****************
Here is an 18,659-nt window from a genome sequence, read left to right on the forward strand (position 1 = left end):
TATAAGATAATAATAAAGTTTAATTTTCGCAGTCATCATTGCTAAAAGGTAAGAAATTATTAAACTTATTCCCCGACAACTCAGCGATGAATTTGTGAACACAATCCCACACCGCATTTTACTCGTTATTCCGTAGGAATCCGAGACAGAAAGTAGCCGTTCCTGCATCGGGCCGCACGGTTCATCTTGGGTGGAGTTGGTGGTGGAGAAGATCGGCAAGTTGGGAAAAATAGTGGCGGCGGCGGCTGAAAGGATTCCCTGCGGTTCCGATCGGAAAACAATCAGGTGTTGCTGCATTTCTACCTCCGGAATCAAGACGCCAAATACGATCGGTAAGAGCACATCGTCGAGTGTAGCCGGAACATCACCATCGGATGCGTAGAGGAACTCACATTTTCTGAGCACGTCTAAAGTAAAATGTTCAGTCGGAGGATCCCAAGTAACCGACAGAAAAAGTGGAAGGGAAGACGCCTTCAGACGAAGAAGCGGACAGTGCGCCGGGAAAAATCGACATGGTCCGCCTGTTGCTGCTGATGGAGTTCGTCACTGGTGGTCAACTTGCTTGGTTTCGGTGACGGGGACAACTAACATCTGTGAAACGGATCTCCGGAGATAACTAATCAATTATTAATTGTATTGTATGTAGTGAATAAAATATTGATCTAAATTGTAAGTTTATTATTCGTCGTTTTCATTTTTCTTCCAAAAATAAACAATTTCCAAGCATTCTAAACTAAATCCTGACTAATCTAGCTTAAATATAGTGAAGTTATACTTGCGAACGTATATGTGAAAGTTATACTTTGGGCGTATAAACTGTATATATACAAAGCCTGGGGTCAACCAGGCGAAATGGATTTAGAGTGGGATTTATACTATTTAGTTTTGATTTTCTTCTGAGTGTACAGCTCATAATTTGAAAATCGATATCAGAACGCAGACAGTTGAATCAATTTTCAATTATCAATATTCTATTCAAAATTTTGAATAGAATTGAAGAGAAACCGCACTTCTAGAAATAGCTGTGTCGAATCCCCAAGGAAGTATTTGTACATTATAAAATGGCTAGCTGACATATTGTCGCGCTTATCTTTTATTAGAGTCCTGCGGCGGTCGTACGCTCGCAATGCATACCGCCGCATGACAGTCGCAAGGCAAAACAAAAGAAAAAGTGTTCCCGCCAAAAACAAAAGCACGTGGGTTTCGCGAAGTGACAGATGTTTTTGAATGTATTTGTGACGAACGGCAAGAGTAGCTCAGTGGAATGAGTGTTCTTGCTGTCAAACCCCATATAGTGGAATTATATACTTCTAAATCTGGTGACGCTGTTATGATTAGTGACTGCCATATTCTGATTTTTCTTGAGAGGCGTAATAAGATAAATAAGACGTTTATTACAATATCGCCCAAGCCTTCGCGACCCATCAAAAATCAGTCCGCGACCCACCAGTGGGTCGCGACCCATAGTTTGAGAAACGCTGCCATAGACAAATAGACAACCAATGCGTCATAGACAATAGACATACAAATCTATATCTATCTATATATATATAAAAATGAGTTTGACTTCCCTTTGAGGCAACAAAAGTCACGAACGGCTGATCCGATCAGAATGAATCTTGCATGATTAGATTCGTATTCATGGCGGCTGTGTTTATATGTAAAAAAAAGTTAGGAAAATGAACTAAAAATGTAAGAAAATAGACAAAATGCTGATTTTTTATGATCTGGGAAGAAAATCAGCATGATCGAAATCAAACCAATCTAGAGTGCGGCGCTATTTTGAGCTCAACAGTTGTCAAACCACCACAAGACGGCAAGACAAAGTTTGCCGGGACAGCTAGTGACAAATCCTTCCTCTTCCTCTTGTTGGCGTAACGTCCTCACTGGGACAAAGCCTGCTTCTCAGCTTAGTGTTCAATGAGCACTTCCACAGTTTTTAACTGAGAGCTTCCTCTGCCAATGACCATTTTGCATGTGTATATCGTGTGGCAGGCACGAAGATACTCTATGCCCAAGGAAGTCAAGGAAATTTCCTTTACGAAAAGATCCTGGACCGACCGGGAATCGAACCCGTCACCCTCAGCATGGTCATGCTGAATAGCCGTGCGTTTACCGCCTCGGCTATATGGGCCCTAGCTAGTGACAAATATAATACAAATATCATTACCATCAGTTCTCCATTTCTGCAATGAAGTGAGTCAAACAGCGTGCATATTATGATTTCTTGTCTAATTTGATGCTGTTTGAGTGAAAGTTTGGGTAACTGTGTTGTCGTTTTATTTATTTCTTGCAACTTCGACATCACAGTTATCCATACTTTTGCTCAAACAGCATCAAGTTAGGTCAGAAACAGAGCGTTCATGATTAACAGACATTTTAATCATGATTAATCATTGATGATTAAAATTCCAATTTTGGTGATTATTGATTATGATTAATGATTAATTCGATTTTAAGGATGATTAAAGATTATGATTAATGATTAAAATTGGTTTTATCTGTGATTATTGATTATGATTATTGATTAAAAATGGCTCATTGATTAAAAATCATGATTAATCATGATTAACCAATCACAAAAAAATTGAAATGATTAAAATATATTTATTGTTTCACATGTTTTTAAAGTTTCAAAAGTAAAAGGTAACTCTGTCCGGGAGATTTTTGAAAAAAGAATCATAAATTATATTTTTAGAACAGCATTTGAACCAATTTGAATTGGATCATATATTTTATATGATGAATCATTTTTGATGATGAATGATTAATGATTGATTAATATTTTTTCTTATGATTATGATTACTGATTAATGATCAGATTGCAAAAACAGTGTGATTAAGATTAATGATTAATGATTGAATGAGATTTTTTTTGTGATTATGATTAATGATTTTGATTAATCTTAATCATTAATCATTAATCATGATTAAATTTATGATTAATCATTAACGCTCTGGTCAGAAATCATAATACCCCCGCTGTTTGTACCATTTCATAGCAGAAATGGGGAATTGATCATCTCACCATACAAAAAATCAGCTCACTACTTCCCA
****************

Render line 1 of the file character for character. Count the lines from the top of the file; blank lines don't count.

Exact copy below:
Here is an 18,659-nt window from a genome sequence, read left to right on the forward strand (position 1 = left end):